This report presents a training program developed to improve officers’ knowledge of trauma-informed practices, perception of victims, comfort with interviewing, and use of trauma-informed techniques in interviews with standardized actors.
This document reports on a project that addressed several objectives and priority areas outlined by the National Institute of Justice’s (NIJ) Violence Against Women program through the use of a randomized experimental design, aimed at evaluating a new training program offered to officers in Kentucky. The training program sought to improve police officers’ response to victims through exposure to victim-centered, trauma-informed (VCTI) interview techniques. The study provided officers with hands-on experiential learning by conducting interviews with standardized actors trained to portray survivors of sexual assault. This report describes that study, providing: a discussion of the sexual assault investigator training literature; sexual assault investigator training efforts in Kentucky; the development of the VCTI training program; the use of actors in the VCTI training program; and the outcomes from the training evaluation, plus eight appendices. The report concludes that the results of the study are consistent with previous literature and recommendations from advocacy groups that suggest police sexual assault training can be effective at improving officers’ perceptions of victims, knowledge of trauma-informed practice, and behavior. Five recommendations are made, based on study results: jurisdictions should implement and evaluate VCTI interview training courses in other jurisdictions; jurisdictions should continue to include mock interviews with standardized actors in VCTI training to provide hands-on training and give officers a chance to try new skills before entering the field; jurisdictions should develop and implement VCTI interview training for other criminal justice actors, including victim advocates and prosecutors; VCTI interview training for initial police interactions with sexual assault survivors should be developed and implemented; and jurisdictions should evaluate response training using quasi-experimental and experimental designs that assess cognitive, attitudinal, and behavioral outcomes.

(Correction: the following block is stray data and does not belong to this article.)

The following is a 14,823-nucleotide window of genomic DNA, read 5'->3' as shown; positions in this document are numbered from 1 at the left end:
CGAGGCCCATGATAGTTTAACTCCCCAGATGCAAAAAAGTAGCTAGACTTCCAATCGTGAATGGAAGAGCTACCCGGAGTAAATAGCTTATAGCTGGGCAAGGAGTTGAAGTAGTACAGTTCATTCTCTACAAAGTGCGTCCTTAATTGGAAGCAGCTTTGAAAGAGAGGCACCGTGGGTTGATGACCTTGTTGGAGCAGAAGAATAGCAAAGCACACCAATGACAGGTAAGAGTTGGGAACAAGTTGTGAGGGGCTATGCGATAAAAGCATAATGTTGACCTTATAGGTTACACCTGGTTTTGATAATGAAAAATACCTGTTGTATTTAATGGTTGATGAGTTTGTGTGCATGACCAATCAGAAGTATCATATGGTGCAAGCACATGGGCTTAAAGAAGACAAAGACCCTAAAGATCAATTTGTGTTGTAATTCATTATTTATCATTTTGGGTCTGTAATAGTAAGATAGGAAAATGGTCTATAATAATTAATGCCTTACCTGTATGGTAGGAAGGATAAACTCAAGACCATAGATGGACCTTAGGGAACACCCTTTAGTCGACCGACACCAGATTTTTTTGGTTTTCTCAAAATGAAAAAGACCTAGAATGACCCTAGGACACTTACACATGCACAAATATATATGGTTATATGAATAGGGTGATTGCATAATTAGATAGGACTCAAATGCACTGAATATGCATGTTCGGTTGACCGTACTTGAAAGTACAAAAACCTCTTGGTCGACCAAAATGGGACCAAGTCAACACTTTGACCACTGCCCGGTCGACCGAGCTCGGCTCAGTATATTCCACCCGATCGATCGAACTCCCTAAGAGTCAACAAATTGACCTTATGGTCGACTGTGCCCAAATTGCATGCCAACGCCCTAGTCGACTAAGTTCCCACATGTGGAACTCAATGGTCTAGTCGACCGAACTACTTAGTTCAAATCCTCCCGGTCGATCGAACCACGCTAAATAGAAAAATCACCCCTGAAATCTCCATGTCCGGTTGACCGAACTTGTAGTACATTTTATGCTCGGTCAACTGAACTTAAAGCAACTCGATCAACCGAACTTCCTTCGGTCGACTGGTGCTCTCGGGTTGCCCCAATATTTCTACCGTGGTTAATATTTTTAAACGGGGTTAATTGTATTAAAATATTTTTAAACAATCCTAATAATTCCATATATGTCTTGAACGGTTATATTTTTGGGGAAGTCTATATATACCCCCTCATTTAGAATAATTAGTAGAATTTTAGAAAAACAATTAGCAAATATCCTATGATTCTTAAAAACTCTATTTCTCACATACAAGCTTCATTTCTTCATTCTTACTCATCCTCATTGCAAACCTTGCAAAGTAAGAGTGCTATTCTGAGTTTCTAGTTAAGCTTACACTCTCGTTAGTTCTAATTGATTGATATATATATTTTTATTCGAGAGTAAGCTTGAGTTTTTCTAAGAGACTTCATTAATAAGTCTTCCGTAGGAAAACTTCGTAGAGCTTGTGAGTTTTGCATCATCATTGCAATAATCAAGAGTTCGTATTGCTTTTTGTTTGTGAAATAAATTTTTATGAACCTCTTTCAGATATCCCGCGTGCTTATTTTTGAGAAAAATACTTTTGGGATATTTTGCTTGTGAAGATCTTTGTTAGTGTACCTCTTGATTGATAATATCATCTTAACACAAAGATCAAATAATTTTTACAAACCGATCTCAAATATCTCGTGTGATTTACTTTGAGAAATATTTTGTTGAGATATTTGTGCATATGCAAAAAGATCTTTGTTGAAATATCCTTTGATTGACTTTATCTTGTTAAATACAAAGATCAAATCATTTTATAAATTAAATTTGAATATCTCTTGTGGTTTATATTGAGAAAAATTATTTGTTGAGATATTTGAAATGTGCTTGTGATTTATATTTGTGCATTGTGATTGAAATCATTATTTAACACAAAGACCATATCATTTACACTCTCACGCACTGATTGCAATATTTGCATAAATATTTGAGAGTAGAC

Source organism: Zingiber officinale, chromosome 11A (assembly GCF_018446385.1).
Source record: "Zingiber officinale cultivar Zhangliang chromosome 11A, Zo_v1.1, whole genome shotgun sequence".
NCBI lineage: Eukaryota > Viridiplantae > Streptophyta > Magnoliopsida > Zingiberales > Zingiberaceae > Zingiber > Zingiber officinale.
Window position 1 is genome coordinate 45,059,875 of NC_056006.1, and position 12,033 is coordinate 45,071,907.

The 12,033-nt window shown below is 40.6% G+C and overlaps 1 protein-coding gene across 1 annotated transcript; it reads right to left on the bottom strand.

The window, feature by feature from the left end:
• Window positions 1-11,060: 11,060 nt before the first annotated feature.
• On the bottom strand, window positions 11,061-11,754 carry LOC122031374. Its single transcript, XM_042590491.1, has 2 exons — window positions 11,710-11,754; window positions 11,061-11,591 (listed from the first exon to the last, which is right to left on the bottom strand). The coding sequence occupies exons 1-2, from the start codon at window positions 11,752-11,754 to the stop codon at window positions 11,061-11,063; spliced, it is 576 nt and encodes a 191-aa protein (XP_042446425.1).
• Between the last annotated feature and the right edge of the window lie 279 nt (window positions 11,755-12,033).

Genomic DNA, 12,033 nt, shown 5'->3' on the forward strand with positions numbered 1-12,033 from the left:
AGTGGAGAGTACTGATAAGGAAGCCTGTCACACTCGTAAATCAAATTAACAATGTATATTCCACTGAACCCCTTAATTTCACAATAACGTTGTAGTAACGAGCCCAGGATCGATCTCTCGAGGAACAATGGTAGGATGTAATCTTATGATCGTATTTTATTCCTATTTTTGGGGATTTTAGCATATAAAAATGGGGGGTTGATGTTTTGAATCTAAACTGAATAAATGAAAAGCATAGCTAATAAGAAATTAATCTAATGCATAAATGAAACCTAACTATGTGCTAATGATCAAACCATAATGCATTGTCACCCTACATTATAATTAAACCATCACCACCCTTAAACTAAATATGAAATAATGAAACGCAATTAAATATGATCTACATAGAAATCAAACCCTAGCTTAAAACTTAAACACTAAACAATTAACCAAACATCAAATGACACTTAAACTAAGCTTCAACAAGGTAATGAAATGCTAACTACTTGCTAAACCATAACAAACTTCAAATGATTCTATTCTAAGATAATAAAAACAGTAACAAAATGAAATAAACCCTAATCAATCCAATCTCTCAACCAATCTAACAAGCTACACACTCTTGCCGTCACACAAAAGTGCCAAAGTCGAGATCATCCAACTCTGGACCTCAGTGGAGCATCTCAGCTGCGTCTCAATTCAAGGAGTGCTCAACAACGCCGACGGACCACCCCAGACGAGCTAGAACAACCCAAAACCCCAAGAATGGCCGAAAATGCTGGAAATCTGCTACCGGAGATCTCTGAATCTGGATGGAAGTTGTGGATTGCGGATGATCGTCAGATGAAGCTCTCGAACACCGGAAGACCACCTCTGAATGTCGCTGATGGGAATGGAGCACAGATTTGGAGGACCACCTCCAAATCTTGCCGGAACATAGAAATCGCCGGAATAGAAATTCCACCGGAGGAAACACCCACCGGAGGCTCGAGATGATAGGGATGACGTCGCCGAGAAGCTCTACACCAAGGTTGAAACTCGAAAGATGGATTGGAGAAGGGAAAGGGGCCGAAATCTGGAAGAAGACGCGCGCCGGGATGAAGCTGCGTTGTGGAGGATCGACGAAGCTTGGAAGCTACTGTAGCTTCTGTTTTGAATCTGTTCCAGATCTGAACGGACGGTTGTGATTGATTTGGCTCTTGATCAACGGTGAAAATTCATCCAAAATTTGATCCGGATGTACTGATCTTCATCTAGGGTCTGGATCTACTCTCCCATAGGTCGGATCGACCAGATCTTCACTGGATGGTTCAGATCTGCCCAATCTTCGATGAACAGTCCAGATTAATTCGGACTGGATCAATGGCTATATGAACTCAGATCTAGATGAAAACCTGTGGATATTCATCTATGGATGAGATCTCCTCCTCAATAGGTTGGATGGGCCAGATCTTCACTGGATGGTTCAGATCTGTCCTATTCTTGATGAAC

810 Seventh Street NW, Washington, DC 20531, United States